A southern Idaho feedlot manager convicted of violating federal drinking water laws and lying to an investigator was ordered Tuesday to serve four months of home detention and pay $5,000 in fines.
Cory King, a manager at Double C Farms near Burley, has also been sentenced to three years of probation for illegally injecting fluids into the groundwater in 2005.
King was convicted by a Pocatello jury in April of four felony counts of violating the federal Safe Drinking Water Act and corresponding state laws. During the trial, federal prosecutors argued that King used a series of pipes and irrigation wells to divert the fluids into the aquifer without permits.
Prosecutors also tried to prove the fluids were tainted by manure and bacteria, making the crimes more harmful to the environment and eligible for stiffer punishment. But those claims were rebuffed during a hearing last month by U.S. District Judge B. Linn Winmill, who ruled the government failed to make a clear and convincing case the fluids were contaminated and that King knowingly polluted the aquifer.
"We would have preferred to prevail on the pollution charges, but we did hold the most culpable person responsible, and that's an important victory for the government and the people of Idaho," said Mark Measer, agent in charge of the Environmental Protection Agency's Region 10 Criminal Investigation Division. "We want to make sure the regulations that protect drinking water are vigorously enforced."
Throughout the investigation and court case, King claimed he was not a polluter and was injecting nothing more than creek water.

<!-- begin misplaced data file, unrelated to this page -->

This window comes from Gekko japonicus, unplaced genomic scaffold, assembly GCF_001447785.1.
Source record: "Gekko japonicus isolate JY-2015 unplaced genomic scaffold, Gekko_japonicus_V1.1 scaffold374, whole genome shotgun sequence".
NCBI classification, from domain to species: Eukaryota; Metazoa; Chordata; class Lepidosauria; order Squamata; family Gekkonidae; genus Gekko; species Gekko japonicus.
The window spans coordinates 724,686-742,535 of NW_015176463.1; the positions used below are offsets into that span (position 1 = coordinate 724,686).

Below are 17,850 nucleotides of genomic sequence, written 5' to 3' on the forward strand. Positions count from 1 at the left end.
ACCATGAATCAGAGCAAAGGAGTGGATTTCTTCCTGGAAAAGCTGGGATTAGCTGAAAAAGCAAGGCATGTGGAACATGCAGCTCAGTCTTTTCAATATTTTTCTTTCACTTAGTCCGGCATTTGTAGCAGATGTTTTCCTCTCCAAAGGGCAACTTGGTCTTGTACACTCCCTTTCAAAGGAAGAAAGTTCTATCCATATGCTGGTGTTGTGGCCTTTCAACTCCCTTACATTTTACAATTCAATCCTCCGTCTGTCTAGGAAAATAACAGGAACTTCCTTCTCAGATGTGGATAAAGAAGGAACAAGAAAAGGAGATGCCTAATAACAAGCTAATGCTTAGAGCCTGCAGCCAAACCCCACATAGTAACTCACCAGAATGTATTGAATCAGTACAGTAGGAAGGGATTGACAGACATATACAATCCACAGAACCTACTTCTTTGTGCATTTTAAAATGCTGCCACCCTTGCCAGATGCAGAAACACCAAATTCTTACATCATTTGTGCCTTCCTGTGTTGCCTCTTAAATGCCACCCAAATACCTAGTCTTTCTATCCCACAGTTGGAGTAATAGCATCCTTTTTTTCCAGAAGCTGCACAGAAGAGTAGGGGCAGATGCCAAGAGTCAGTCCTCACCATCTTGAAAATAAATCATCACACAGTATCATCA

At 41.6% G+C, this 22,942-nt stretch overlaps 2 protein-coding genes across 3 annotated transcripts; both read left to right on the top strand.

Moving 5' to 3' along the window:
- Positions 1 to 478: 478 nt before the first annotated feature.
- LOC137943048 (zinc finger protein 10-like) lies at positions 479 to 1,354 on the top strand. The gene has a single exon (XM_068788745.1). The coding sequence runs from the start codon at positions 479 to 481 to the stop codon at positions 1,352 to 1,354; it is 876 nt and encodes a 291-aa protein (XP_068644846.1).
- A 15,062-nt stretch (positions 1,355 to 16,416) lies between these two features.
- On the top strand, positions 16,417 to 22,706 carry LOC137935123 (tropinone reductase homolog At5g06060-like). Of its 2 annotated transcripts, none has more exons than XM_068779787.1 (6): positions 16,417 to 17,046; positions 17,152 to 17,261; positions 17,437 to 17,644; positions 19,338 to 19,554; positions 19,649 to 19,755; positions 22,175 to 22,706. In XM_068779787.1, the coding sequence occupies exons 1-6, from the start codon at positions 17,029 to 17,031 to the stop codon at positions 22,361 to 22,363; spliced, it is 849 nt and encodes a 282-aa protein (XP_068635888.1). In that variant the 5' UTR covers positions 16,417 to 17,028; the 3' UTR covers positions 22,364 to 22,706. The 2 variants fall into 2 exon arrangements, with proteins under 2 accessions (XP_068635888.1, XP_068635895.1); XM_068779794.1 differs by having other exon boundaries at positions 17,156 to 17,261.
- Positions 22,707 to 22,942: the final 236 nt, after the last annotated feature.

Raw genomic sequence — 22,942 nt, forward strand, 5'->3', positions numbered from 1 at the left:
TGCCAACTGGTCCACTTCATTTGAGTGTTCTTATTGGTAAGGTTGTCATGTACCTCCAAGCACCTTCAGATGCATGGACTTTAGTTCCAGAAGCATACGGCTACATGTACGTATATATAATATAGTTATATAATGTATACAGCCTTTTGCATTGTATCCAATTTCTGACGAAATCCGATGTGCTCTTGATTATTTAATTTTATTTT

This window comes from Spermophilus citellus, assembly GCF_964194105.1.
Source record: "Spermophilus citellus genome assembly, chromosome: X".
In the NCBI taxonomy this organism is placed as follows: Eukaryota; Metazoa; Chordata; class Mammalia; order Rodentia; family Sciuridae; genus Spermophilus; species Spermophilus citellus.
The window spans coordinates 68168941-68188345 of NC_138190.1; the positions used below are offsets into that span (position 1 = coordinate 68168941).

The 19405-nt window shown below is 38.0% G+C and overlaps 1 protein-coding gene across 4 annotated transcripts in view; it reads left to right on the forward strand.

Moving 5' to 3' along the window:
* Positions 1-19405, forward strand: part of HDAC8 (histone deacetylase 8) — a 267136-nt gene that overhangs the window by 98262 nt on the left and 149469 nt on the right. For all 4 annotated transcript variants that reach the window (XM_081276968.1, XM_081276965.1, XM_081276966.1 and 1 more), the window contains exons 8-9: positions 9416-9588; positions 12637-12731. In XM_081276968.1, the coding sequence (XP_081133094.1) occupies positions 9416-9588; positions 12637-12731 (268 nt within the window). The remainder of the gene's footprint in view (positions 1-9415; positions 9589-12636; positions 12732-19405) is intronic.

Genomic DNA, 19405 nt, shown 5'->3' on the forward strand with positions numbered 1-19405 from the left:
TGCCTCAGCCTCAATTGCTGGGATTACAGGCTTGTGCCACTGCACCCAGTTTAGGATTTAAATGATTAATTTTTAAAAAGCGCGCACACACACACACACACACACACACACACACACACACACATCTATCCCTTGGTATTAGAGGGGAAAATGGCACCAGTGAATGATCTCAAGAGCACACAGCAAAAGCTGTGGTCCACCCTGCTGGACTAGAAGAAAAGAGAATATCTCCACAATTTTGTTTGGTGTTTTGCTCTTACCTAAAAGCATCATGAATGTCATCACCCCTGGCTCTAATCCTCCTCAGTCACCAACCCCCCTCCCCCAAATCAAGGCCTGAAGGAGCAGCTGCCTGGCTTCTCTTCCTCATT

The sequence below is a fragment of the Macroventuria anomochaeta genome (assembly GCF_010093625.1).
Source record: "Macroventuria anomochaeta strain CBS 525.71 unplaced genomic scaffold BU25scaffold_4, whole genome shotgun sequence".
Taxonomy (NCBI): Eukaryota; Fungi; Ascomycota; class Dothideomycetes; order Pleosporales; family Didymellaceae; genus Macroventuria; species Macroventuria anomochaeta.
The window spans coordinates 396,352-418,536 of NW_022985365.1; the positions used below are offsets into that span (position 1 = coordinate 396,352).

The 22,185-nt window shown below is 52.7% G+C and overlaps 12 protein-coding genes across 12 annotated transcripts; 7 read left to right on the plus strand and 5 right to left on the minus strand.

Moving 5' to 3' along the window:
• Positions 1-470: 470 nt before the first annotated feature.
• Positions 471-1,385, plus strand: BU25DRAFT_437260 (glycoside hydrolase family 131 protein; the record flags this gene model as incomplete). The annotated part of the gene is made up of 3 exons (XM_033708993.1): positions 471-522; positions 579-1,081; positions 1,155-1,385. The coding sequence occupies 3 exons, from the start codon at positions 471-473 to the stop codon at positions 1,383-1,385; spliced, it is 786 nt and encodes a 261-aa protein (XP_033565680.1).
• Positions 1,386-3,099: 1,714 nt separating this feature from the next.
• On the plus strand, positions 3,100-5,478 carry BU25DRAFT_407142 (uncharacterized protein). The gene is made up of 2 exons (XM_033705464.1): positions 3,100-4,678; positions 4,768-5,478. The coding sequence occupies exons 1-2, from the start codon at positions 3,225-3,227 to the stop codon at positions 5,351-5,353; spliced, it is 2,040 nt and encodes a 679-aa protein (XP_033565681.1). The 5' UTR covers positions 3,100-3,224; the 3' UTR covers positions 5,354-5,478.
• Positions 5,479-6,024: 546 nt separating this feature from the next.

The judge rejected King's motion for a new trial in September. But defense lawyers said they intend to appeal the conviction and argue that the federal government has no authority to regulate groundwater in Idaho and lacks jurisdiction to prosecute alleged violations.
"While we remain disappointed with the jury verdict ... the fact that the judge found no evidence of pollution is certainly a significant victory for Mr. King," Boise attorneys David Lombardi and Larry Westberg said in a statement.
Concerns by state and federal officials emerged in May 2005 during a routine waste inspection of the 400-acre feedlot at Double C Farms. The inspection, conducted by an inspector with the Idaho Department of Agriculture, reviewed the irrigation wells, waste containment ponds and other waste and irrigation infrastructure.
In January 2008, a federal grand jury indicted King on charges of incorrectly installing backflow valves on the irrigation wells, which allowed water in the aboveground pipes to flow backward and into the wells.